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Blasting sacred cows with an Army howitzer: could cuts in military spending go in place of tax increases?

American soldiers in Afghanistan.
American soldiers in Afghanistan.
Chris Hondros/Getty Images

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If nothing else this should tell you that there are members of Congress who are getting serious about cutting the $14+ trillion budget deficit: as deficit negotiations move to the White House and President Obama and Speaker of the House John Boehner get involved in the high level talks, an unexpected compromise deal is emerging. While everyone assumed that cuts in domestic spending would have to come with increases in revenues—mainly tax increases on the richest Americans and changes in the corporate tax code—some Congressional Republicans are pushing for significant cuts in military spending, going against the conservative archetype of protecting the Pentagon’s budget at all costs. The Pentagon’s overall budget in 2010 was estimated to be a little over $700 billion, when taking Iraq and Afghanistan supplemental spending into account, and all-combined military spending probably exceeds $1 trillion annually; all of which represents a dramatic increase in defense spending, having doubled in the last decade.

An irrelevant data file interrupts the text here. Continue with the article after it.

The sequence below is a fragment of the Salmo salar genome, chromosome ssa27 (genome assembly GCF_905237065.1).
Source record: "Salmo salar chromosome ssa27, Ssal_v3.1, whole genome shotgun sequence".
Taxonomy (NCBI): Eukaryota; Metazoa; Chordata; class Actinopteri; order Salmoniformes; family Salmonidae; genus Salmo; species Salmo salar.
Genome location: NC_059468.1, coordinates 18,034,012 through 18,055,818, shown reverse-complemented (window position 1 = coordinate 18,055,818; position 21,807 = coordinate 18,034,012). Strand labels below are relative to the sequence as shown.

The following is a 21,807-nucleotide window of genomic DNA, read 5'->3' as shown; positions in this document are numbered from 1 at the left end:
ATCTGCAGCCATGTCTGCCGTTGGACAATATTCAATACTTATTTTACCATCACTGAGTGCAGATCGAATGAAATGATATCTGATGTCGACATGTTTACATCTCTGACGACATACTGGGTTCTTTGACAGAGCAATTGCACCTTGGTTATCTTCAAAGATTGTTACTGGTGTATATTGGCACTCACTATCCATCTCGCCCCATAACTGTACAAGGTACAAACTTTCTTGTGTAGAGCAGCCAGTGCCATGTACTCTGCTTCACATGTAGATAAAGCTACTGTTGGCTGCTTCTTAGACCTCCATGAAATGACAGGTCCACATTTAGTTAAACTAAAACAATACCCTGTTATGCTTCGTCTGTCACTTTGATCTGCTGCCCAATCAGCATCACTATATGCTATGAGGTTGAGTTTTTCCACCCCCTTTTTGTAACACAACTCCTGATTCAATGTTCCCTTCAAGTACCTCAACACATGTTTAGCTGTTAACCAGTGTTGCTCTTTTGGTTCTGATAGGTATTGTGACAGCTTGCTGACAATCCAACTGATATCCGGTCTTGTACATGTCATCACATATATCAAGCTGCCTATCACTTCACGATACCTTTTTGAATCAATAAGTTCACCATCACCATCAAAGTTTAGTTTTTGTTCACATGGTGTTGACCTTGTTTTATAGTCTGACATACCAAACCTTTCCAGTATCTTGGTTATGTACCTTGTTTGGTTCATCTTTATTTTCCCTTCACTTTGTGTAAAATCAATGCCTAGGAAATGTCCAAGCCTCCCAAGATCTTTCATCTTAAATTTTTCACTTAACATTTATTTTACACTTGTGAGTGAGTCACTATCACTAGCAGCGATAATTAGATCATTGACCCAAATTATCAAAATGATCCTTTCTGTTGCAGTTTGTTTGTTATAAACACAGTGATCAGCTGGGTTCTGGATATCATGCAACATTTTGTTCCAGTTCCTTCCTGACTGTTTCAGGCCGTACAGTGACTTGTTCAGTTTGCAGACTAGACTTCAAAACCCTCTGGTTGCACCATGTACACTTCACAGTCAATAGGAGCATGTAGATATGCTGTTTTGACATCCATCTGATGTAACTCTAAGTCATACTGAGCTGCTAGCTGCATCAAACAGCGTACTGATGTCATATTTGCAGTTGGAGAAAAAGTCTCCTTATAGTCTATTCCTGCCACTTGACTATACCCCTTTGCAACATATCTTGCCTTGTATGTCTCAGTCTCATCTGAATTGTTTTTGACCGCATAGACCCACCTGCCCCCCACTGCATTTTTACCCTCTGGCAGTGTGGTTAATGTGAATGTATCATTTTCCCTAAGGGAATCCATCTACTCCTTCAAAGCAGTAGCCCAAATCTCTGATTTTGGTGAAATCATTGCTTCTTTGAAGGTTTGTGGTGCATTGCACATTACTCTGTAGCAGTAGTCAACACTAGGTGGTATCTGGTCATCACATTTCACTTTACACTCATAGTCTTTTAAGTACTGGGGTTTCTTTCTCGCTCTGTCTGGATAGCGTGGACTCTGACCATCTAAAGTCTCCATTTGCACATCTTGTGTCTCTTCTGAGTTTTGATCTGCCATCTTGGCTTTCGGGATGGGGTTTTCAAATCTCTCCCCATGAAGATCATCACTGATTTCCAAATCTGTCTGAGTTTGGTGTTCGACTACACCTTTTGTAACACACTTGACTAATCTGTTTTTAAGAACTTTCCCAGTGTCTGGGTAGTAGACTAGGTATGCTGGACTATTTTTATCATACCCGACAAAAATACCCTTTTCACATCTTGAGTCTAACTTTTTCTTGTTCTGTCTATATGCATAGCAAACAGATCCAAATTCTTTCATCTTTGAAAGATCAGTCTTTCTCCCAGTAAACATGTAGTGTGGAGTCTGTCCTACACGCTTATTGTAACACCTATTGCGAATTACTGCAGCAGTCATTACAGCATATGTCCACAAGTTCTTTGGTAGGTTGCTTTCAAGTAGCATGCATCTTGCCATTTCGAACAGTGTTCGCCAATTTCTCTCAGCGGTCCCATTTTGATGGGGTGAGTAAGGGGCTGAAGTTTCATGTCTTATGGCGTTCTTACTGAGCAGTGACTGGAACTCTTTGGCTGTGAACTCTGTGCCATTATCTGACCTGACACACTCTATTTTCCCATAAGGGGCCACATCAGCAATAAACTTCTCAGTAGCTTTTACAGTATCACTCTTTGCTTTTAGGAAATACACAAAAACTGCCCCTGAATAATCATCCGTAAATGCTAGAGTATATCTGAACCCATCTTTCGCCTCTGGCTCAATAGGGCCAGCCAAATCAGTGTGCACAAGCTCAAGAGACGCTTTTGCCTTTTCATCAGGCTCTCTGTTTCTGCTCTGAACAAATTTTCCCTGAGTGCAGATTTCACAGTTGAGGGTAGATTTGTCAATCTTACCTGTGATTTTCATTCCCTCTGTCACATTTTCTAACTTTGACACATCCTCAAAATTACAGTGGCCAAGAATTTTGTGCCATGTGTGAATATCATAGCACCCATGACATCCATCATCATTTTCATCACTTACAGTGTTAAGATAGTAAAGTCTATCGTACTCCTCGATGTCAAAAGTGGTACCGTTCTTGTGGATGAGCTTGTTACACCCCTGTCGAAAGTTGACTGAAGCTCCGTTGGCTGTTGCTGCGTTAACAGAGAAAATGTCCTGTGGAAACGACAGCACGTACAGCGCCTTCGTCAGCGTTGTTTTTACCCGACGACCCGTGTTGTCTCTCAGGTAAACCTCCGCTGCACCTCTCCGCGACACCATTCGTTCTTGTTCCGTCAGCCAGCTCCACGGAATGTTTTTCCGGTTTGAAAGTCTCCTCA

Republicans believe that selling its constituents on cuts in defense spending rather than tax increases, within a larger deficit-reduction compromise deal, will be much easier. Democrats are expected to continue pushing for changes in the tax code and tax increases on the wealthy but there are many liberal members of Congress who have attacked the bloated Pentagon spending for years. Would you support dramatic decreases in military spending as a way to cut the deficit, or would you rather support the spending with tax increases?



Mackenzie Eaglen, research fellow for National Security Studies with the Allison Center for Foreign Policy Studies at the Heritage Foundation

Kori Schake, she worked in the National Security Council under President George W. Bush, and she's now a fellow at the Hoover Institution